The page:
In any contractual arrangement there is the possibility that one party will fail to perform an obligation causing a dispute between the parties to arise. It is common for contracts such as these to include a dispute resolution mechanism where, at the time of entering into the contract, the parties agree to follow a certain procedure when a dispute occurs. This may include the dispute being referred to mediation, arbitration or expert determination. Some dispute resolution mechanisms even go as far as prescribing several of these steps.

For example, building and construction contracts frequently contain a dispute resolution mechanism that will stipulate a procedure where parties refer the dispute to an expert for determination. The expert's decision is generally binding, and the parties will have limited avenues to dispute the determination one it has been made by the expert.

Typically labelled as 'dispute resolution' or 'expert determination' clauses, these contractual provisions assist parties in avoiding the costs and disruption of litigation and provide them with a greater level of flexibility and control over the process. They are important clauses that have a plethora of individual and public policy benefits, however, when used incorrectly can be detrimental.

At the time of entering into the agreement, it is not unusual for parties to be more concerned with the commercial side of the agreement and the dispute resolution clauses can be overlooked, or not properly understood. In some circumstances, dispute resolution clauses may be unfavourable, or even detrimental, to one or more of the parties and that unfavourability is not identified until it is too late.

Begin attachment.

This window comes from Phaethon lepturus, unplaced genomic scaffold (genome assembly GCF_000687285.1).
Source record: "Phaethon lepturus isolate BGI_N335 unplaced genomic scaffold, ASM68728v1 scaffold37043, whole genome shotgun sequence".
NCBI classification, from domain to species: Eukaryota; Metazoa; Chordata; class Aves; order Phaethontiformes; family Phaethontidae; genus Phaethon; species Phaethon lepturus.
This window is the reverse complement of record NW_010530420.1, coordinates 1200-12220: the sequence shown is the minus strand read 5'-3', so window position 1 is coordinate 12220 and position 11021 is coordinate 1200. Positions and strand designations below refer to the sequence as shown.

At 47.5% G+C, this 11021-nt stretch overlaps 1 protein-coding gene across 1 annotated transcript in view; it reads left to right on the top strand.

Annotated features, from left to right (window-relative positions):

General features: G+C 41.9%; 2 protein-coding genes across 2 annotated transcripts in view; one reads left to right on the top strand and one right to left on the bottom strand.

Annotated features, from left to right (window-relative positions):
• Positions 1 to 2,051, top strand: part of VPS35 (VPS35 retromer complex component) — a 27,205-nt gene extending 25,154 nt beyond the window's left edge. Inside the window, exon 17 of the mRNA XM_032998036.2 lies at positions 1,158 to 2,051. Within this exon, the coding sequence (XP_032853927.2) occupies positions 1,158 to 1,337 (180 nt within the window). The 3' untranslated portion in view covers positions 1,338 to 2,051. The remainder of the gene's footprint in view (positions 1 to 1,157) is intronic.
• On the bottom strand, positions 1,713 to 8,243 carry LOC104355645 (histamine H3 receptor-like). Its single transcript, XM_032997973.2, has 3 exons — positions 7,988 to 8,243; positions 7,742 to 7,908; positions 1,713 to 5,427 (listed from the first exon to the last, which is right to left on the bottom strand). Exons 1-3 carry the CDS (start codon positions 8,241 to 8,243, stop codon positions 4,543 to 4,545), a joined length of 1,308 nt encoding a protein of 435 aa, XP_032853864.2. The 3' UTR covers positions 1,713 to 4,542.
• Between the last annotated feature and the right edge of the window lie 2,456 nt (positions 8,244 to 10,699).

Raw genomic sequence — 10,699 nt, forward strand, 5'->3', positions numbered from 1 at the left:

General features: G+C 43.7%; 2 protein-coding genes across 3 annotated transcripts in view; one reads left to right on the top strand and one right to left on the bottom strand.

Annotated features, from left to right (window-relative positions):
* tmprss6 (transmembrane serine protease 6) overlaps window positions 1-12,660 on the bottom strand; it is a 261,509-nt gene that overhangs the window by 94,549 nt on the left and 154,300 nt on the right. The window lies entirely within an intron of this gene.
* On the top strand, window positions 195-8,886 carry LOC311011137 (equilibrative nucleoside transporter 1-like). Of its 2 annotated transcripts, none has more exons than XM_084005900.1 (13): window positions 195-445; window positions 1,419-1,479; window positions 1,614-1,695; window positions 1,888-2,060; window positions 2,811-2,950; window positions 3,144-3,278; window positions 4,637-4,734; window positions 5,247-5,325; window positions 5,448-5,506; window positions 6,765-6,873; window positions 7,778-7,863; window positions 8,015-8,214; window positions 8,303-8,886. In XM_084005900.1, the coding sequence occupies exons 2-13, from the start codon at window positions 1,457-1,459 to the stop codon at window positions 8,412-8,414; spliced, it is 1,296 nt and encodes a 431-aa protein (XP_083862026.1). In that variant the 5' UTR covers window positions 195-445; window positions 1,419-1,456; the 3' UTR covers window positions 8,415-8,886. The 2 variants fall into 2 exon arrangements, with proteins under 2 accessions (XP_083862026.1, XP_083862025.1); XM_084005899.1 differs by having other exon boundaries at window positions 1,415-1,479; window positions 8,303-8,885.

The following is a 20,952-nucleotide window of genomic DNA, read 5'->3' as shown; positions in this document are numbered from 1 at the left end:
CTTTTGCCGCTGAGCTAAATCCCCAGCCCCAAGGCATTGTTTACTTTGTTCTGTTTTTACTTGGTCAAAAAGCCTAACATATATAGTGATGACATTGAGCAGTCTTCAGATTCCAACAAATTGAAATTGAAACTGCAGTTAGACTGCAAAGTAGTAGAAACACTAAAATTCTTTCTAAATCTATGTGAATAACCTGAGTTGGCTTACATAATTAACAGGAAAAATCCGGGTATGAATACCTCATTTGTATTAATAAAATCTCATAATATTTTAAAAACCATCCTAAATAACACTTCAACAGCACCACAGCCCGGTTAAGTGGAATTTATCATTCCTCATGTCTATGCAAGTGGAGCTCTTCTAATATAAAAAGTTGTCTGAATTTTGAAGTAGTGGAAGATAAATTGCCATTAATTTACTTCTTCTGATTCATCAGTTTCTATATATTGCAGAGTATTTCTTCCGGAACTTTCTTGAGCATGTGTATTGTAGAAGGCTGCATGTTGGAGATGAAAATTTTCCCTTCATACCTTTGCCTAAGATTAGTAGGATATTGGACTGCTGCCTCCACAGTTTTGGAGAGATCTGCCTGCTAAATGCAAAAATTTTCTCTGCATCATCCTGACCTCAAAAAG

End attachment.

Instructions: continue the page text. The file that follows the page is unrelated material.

Importantly, courts regularly order the stay of proceedings in circumstances where they have been commenced before the parties have adhered to a valid dispute resolution mechanism. It is well established that "parties should be held to their bargain" in relation to any dispute resolution mechanism that they may have agreed to.1 The Courts will take a liberal approach to interpreting such clauses, meaning that they are inclined to give effect to a well-drafted dispute mechanism and order that the parties are to satisfy the dispute procedure before allowing the usual course of litigation to unfold.2

Accordingly, it is important that when drafting contracts, parties are aware of the effect of the proposed dispute resolution clause and what it may realistically entail if a dispute were to arise. Some factors for parties to consider is what the nature of the contract is, the relative bargaining power of the parties, how widely the clause may be interpreted, who is in control of the information and whether a court may be better suited to determining particular matters that are likely to arise.


1 Zeke Services Pty Ltd v Traffic Technologies Ltd [2005] 2 Qd R 563 at [21]

2 Lepcanfin Pty Ltd v Lepfin Pty Ltd [2020] NSWCA 155

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